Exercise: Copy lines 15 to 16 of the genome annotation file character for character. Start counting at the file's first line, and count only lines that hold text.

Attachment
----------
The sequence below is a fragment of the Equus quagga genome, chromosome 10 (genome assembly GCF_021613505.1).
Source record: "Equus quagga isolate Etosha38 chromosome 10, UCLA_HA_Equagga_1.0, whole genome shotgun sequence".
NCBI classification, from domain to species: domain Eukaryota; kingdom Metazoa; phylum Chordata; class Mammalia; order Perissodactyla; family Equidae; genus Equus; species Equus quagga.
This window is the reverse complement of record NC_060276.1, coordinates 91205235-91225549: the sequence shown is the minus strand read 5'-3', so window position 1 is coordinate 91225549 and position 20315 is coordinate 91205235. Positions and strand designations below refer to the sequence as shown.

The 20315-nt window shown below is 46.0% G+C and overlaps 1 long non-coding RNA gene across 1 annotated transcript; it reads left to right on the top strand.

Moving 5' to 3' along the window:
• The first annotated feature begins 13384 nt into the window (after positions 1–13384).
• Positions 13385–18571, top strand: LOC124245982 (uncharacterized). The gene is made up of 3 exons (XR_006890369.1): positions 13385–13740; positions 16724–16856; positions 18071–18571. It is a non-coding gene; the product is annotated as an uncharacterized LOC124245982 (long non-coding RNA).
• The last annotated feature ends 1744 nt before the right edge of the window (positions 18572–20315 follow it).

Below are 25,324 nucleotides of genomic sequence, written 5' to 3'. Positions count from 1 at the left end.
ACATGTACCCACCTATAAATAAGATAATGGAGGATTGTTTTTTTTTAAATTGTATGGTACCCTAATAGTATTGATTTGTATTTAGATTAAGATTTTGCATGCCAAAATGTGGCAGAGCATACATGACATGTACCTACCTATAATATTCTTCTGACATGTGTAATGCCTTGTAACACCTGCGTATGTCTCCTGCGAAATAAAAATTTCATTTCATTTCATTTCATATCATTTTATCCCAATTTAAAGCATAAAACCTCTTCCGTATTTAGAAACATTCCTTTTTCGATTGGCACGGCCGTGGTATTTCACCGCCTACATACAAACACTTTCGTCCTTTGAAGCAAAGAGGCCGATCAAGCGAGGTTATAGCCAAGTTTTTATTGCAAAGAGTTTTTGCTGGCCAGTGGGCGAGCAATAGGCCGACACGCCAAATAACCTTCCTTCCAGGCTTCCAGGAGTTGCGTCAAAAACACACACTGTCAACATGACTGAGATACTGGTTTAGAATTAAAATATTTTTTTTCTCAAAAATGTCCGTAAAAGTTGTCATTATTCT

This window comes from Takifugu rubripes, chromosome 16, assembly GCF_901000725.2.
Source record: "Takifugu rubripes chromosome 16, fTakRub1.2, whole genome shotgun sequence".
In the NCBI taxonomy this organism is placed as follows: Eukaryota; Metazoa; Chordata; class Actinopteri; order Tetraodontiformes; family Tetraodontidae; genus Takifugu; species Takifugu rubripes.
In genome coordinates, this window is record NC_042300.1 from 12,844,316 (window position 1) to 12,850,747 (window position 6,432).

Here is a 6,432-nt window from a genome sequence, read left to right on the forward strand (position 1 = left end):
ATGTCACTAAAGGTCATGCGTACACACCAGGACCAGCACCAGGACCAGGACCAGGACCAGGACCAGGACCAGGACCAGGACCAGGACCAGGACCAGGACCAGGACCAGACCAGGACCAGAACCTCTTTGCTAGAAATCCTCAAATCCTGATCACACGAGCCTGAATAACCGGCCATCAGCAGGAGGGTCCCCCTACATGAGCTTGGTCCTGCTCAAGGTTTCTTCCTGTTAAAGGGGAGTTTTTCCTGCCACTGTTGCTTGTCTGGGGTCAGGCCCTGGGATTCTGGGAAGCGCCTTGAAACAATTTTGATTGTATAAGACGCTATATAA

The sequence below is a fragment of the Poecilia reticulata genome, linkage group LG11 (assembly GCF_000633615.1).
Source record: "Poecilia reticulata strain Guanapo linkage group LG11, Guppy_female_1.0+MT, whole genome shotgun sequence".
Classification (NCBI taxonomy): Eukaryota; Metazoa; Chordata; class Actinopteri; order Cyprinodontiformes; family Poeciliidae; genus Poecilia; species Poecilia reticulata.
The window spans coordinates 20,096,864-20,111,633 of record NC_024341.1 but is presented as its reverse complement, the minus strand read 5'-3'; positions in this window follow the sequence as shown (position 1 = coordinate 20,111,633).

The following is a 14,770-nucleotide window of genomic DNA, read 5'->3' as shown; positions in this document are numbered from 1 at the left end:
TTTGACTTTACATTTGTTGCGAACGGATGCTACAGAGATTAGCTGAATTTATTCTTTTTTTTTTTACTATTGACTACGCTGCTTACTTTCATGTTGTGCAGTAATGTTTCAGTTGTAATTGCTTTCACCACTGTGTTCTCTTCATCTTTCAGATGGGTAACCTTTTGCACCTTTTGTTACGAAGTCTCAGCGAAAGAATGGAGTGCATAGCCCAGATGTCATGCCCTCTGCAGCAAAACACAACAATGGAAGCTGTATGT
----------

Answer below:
In genome coordinates, this window is record NC_042300.1 from 12,844,316 (window position 1) to 12,850,747 (window position 6,432).

Here is a 6,432-nt window from a genome sequence, read left to right on the forward strand (position 1 = left end):